Book review: Some Luck, by Jane Smiley
by Jane Smiley
Try to pin down Jane Smiley at your peril: she has written a campus novel ( Moo), a 14th-century historical saga ( The Greenlanders), and about the world of breeders and racetracks ( Horse Heaven). Her Pulitzer Prize winner A Thousand Acres is a Midwestern story that is also a retelling of King Lear; her Hollywood-set comedy of manners Ten Days in the Hills is modelled on The Decameron. Alongside her 14 novels are several works of non-fiction and books for young adults.
What fuels this insatiable restlessness, and does anything connect a body of work that seems, on the face of it, so disparate? Two answers: a curiosity and a deep preoccupation with the variety of ways narrative can simultaneously accommodate individual and group lives. Smiley has shown no great fondness for the miniature; no willingness to be confined to a particular period, or location, or way of writing, although the last could perhaps (albeit reductively) be described as realist storytelling.
It is storytelling in expansive mode, and perhaps more in evidence than ever in Some Luck, the first of a projected trilogy called "The Last Hundred Years". In this opening volume, we follow the story of the Langdons, an Iowan farming family, from 1920 to 1953, with a chapter for each year, a period that takes us from the aftermath of the first world war via the Depression and the second world war to the era of the atomic bomb.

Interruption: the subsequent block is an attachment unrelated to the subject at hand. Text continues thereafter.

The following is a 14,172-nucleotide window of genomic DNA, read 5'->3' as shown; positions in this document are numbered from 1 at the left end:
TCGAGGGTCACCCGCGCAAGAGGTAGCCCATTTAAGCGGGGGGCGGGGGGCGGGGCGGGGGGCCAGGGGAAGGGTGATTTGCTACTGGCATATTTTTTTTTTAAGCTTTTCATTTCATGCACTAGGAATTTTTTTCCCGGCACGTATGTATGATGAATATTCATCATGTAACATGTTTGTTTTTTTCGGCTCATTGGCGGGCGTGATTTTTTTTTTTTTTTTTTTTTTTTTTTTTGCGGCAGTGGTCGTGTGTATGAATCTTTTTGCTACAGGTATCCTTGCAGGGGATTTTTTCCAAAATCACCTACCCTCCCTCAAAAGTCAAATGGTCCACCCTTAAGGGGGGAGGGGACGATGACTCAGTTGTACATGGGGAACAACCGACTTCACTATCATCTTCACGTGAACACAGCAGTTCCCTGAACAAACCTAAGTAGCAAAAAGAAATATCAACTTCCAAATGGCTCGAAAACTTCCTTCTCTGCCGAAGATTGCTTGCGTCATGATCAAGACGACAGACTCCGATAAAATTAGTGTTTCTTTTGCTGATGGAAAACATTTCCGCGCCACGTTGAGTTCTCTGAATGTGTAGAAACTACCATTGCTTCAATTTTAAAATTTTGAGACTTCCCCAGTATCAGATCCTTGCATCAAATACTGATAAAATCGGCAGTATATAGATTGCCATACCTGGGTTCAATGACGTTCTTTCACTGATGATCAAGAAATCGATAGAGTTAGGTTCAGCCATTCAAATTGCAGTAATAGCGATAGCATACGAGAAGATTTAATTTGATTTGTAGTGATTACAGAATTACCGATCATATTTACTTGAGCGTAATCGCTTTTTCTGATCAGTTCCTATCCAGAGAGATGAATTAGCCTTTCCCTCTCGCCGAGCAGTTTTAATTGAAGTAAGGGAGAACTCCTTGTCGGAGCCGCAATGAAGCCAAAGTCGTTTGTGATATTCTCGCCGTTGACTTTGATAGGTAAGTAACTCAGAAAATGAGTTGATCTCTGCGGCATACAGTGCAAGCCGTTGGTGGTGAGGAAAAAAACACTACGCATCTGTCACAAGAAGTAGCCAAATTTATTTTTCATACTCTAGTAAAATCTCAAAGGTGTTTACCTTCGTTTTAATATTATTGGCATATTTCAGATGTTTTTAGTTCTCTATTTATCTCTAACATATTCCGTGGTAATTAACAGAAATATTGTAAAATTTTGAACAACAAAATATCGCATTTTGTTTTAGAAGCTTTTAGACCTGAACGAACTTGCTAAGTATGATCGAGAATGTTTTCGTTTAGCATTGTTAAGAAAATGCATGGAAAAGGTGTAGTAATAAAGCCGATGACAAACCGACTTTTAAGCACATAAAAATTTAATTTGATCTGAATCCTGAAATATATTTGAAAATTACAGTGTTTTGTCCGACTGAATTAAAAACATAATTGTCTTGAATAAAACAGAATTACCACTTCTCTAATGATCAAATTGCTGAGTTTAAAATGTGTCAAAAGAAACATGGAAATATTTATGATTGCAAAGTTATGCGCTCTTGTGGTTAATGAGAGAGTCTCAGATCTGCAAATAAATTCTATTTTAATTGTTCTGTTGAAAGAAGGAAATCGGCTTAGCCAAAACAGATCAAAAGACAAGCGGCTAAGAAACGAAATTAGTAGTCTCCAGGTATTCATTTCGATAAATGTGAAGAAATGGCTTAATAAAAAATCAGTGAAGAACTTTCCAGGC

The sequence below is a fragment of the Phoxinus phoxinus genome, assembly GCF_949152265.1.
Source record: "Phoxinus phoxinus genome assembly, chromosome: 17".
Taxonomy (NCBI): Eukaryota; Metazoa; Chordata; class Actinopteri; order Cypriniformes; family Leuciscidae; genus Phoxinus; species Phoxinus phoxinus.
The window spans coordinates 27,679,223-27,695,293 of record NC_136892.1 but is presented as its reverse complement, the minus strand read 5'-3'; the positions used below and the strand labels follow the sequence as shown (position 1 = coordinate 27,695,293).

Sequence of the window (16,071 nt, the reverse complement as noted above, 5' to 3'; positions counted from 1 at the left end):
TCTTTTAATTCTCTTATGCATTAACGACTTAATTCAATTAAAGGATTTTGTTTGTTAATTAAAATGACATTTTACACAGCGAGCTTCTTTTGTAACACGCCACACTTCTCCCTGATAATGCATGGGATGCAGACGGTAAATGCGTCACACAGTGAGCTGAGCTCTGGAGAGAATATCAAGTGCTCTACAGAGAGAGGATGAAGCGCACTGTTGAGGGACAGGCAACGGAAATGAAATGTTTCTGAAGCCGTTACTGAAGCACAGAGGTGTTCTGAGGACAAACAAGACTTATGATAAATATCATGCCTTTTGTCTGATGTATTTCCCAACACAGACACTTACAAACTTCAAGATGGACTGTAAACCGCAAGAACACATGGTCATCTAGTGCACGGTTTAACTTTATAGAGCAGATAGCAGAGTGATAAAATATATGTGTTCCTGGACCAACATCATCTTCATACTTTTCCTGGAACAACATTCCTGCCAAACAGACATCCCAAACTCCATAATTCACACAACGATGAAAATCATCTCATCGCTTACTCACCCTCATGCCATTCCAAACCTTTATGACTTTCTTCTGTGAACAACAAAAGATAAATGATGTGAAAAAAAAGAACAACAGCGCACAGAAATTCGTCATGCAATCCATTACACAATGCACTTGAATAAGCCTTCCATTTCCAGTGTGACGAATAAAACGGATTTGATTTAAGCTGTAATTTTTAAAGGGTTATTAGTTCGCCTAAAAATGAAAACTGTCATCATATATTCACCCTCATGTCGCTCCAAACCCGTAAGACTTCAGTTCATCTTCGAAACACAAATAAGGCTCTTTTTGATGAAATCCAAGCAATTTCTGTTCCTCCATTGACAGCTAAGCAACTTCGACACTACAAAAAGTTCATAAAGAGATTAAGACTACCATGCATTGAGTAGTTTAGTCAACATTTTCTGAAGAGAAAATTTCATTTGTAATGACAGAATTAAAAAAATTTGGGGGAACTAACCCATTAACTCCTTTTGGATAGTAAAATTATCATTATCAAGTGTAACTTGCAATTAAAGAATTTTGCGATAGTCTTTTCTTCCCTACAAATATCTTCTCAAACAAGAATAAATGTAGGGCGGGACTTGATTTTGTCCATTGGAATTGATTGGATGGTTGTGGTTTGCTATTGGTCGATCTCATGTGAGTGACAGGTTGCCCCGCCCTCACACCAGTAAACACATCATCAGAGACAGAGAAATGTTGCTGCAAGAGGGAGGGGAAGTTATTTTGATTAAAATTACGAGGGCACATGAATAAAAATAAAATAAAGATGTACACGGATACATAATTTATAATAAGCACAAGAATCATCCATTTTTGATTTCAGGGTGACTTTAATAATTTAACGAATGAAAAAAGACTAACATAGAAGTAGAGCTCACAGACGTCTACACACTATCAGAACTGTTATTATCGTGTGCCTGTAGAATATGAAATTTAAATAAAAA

The extent to which each of these vast events is elaborated depends principally on the novel's shifting point of view: we might witness an effect of the Depression, for example, in the offstage story of a hold-up in town; or be brought as closely to conflict as the oldest Langdon son, Frank, who becomes an army sniper. And then there are things we never really know much about at all.
The story begins in 1920, as Walter Langdon surveys his land, while his wife, Rosanna, keeps an eye on baby Frank, the first of five children. For Walter, the farm represents his safe return from France, and separation from his own family, achievement and potential; for Frank, it is the vivid, fragmented apprehension of the world, of porch and cat and grass and road and corn, "and around that, a different thing, empty, flat, and large, the thing that lay over all things".
There is plenty in the rolling narrative, from dramatic childbirths to meandering romances, from long lives to unexpected deaths, all set against the gradual encroachment of modernity. Change makes itself felt first in concrete developments - the tractor replaces the horse, the electric light in place of the kerosene lamp - and later in the challenge it poses to family stability, and not just for those who choose to leave.
Some Luck is not simply an observation of family life and the pressures it is naturally susceptible to; it is also a dissection of the idea of family, and of the truths its facade will shield from view.
Guardian News & Media